This Washington Times article should serve as warning to those in North Carolina’s General Assembly with designs on implementing any shade of "universal" or "mandatory" health insurance coverage.
"RomneyCare has done exceedingly little to correct American health care’s excess costs compared to other advanced economies. Its cost has surged above initial estimates and shows few signs of abating. Overall medical costs continue to skyrocket in ways that threaten competitiveness, social services, pensions and more. If relatively wealthy and medically advanced Massachusetts faces significant difficulties, how much worse will it be in less favorably positioned states?"
So, massive government intrusion into the health care marketplace doesn’t contain costs, and creates provider shortages and long wait times? That’s something us ‘market fundamentalists’ have been warning against for years – maybe someday politicians and liberals will accept this economic reality.
Similarly, a concept that the left intentionally tries to confuse the public with is equating access to health insurance with access to care. Evidence from Mass. tells us otherwise:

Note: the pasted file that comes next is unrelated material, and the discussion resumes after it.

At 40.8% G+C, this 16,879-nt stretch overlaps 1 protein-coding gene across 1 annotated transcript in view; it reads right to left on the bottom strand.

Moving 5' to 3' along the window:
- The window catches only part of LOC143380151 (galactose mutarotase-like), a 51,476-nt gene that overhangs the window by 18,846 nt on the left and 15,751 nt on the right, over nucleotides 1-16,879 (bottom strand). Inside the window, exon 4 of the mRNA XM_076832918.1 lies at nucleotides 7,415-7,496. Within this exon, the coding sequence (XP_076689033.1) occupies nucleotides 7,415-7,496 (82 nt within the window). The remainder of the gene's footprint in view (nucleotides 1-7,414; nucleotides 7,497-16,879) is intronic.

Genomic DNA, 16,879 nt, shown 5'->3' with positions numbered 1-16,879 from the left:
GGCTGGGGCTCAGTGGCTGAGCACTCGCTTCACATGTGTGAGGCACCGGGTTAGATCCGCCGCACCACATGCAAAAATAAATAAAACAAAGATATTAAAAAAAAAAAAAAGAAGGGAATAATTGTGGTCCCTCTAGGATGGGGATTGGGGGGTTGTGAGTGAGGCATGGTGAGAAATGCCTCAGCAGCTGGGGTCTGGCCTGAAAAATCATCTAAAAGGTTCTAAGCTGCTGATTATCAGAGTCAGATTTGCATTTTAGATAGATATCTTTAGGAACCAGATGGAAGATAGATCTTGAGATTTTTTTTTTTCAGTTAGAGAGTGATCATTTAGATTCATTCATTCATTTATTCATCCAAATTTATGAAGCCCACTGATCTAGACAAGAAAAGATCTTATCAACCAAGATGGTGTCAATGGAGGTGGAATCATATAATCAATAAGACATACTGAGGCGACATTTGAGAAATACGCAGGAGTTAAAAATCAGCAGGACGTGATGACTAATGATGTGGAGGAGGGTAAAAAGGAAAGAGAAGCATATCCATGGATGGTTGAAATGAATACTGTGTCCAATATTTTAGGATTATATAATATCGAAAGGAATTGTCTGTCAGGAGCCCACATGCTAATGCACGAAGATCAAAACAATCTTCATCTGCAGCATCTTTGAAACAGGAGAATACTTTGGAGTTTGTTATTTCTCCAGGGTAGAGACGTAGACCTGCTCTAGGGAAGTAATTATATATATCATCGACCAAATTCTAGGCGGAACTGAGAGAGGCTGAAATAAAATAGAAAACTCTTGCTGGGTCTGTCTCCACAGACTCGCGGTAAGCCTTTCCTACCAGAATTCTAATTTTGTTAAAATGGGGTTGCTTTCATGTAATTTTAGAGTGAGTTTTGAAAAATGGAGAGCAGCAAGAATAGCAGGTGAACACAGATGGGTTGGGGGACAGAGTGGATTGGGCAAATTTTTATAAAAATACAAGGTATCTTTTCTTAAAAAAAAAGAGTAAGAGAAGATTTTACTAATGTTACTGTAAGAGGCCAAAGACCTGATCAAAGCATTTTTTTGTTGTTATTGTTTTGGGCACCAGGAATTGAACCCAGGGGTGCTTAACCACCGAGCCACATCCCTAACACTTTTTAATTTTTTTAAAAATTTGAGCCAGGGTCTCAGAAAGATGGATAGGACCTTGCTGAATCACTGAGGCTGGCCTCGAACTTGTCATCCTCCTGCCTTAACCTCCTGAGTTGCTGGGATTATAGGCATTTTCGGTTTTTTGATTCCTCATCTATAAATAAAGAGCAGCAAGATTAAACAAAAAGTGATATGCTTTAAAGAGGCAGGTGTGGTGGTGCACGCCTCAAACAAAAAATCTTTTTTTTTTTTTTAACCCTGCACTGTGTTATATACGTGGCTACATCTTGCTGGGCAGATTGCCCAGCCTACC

"It is nearly two years since then-Gov. Mitt Romney signed this experiment into law. Today, a greater number of state residents are now covered: About 340,000 of the 600,000 uninsured in 2007 are covered, which is a significant gain. But the dramatic rise in health care demand has not been met with a co-equal rise in supply of physicians. This has fueled a rise in costs, a resort to nurse practitioners and other non-M.D.s; it has made waits for appointments longer and resulted in other unwanted effects. The surge in demand has stretched the state’s corps of primary-care physicians. This in turn may be pushing more new doctors into specialty medicine. Routine preventive care is likely to remain elusive for most people.
As the New York Times reported this weekend, merely scheduling a physical can mean more than a year’s wait in some parts of Western Massachusetts. The primary-care physician shortage identified by the Massachusetts Medical Society last year continues."
And lastly, this comment provides further evidence supporting the old axiom "government intervention begets more intervention":
"State lawmakers are currently proposing medical-school loan-forgiveness plans to draw primary-care physicians where they are needed, among other measures."
The state creates a behemoth health care bureaucracy which of course costs more than projected and creates unintended consequences possibly worse than the situation they intended to ‘fix,’ so naturally the politicians believe that even more government planning and spending will ‘fix’ the new problems that they created trying to ‘fix’ the first problem. How many times have we seen this scenario play out before, and when will the public push back against this vicious cycle?